in conjunction with Photo East in New York each November. Not only are
    the American agencies represented at this conference, but there is
    strong attendance from the international community. Last year 565
    individuals from 230 companies and 36 countries attended. This is a
    tremendous opportunity to learn who is doing what and make contacts
    for potential representation in various countries. As more portals
    develop and the stock industry moves ever more toward digital search
    and delivery, photographers will need to develop more direct
    relationships with image sellers in various markets overseas.


  • The third highlight to my way of thinking is the CEPIC Congress
    that takes place each May somewhere in Europe. This year it was in
    Amsterdam. (See story) Next year's will be in either Milan, Vienna or
    Budapest. A final decision will be made later this month. In Amsterdam
    there were over 400 individuals representing 238 firms from 37
    countries. All the same types of networking and informative seminars
    take place at CEPIC as occur at the PACA International Conference.

If you get nothing more out of the organization than these three
opportunities you will have received tremendous value for your $500 a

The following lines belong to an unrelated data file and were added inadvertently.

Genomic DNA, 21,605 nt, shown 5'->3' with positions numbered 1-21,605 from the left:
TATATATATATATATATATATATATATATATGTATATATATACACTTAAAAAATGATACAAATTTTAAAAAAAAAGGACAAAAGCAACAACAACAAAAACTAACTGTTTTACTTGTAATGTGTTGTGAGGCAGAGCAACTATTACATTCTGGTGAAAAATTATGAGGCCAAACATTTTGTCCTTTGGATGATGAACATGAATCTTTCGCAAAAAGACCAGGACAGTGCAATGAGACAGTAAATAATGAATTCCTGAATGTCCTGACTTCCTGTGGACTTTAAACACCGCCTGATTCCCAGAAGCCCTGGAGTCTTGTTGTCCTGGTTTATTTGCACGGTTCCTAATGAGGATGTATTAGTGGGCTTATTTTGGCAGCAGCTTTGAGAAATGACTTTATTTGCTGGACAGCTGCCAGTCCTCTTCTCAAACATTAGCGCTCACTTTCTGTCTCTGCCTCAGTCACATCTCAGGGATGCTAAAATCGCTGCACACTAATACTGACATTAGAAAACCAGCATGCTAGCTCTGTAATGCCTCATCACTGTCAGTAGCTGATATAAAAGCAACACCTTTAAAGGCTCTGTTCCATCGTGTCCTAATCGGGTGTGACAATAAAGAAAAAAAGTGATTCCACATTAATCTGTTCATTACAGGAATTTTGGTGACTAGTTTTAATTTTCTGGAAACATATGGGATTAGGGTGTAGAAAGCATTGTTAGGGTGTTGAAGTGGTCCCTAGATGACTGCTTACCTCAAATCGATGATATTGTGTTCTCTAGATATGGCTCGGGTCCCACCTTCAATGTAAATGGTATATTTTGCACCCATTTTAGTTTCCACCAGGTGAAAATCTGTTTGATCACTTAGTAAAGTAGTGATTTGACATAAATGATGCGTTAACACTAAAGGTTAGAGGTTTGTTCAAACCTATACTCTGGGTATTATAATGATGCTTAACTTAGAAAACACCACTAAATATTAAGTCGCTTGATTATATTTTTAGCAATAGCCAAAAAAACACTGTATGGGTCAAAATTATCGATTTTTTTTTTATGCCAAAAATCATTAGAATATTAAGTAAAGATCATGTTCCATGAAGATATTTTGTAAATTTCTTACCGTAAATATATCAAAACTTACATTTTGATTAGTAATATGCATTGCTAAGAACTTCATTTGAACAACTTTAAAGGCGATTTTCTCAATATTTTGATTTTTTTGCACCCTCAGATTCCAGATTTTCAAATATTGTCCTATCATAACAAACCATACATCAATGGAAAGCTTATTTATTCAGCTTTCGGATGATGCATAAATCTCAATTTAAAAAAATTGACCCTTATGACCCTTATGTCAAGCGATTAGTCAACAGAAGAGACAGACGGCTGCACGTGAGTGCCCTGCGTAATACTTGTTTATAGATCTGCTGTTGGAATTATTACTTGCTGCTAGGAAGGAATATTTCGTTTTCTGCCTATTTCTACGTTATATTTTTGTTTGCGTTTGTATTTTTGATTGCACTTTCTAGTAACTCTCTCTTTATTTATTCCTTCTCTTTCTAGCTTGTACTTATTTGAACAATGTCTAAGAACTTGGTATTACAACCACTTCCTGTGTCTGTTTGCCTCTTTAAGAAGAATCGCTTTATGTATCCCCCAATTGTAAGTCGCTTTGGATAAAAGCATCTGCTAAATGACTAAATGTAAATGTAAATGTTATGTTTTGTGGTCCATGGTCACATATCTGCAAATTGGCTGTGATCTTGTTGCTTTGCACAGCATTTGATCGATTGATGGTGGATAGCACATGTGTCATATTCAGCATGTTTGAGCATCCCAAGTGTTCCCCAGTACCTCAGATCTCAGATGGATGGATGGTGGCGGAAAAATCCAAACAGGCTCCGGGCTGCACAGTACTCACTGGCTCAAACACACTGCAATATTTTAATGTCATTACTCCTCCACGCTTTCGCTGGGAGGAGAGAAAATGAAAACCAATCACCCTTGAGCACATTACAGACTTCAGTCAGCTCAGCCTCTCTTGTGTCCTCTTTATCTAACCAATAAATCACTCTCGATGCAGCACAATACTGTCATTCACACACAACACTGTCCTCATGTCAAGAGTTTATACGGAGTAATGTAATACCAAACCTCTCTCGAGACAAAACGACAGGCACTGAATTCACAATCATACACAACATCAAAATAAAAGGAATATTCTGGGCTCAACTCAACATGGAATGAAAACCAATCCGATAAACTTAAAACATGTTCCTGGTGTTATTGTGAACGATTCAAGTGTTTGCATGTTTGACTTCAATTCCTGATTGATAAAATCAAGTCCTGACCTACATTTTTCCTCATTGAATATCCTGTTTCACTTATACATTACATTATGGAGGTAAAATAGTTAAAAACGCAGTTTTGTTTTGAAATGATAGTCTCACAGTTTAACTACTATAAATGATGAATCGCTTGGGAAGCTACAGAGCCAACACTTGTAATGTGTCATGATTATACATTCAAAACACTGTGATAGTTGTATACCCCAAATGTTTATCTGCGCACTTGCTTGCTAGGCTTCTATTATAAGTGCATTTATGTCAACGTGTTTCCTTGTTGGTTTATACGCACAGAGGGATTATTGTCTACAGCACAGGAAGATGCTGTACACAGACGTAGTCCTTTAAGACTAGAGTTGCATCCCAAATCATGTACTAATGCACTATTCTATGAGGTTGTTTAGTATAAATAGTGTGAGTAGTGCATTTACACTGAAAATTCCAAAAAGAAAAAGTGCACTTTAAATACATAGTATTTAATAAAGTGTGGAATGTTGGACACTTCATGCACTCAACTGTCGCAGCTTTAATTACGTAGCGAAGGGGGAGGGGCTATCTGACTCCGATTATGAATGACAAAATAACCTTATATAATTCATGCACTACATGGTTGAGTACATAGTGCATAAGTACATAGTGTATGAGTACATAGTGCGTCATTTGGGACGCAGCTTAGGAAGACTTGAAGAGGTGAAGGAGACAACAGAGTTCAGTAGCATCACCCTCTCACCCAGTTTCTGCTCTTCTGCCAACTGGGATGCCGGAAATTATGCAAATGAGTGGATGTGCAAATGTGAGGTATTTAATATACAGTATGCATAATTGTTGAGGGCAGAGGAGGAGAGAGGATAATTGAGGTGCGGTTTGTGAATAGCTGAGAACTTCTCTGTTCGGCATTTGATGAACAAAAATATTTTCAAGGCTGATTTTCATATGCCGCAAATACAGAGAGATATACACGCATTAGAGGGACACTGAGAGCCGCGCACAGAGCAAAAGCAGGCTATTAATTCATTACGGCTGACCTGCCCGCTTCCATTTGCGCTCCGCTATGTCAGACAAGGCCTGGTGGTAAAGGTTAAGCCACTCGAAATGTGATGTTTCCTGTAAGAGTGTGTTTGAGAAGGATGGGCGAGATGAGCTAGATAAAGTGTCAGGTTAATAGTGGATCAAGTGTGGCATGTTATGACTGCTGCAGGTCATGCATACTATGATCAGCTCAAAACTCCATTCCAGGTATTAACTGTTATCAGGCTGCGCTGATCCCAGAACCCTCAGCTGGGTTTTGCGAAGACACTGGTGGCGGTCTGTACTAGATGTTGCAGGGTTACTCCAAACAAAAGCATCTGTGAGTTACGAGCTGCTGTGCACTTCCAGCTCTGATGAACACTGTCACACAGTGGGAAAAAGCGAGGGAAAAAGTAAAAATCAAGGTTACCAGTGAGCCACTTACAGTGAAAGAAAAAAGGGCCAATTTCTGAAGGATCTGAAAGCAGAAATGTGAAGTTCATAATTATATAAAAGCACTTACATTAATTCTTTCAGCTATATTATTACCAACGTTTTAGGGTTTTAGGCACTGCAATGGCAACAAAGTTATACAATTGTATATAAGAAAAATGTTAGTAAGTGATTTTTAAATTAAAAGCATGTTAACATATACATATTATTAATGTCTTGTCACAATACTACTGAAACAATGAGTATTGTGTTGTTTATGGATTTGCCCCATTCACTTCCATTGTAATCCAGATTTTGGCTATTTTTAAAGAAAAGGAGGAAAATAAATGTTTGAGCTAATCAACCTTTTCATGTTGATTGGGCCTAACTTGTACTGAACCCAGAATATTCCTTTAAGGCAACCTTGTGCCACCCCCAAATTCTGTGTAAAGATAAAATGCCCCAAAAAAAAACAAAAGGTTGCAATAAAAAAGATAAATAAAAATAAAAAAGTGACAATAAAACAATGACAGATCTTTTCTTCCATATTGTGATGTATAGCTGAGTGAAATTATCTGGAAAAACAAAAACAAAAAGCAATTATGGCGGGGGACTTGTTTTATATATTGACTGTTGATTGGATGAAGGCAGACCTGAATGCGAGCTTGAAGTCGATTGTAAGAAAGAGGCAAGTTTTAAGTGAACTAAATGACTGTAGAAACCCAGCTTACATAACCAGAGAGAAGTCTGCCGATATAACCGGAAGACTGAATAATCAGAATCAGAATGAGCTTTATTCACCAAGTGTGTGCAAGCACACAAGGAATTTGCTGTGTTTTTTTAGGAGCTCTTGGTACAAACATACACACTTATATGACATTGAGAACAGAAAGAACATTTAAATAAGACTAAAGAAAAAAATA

year annual dues -- and there is much, much more to get from
membership. I encourage every photographer who make a significant part
of their income from stock to consider joining PACA. For more
information go to www.stockindustry.org and look under "Auxiliary
Member" for additional details.



EyeWire Moves


Getty's EyeWire brand will be moving to Seattle over the next year and
the Calgary offices will be closed. This is another move in Getty's
integration and consolidation process. It is unclear how much new
product will be produced under the EyeWire brand.



Mauzy Joins A21group


Charles Mauzy has been added to the A21 advisory board. Mauzy,
formerly CEO of Altamira Group, is a consultant to the digital photo
industry. Prior to joining Altamira, he was an executive at Eyewire
and DemoRoom. He also served as Director of Media Development at
Corbis and Director of Photography at AllStock.


A21group was founded in early 2000 and its mission is to preserve,
support and guarantee the continuation of the craft and fine art of
photography. It is headquartered in San Francisco and maintains
offices in Denver, New York and Seattle. It is scheduled to be
acquired by Protosource [NASDAQ: PSCO]. For additional information see
www.a21group.com.


Copyright © 2001 Jim Pickerell. The above article may not be copied, reproduced, excerpted or distributed in any manner without written permission from the author. All requests should be submitted to Selling Stock at 10319 Westlake Drive, Suite 162, Bethesda, MD 20817, phone 301-251-0720, e-mail: wvz@fpcubgbf.pbz

Jim Pickerell is founder of www.selling-stock.com, an online newsletter that publishes daily. He is also available for personal telephone consultations on pricing and other matters related to stock photography. He occasionally acts as an expert witness on matters related to stock photography. For his current curriculum vitae go to: http://www.jimpickerell.com/Curriculum-Vitae.aspx.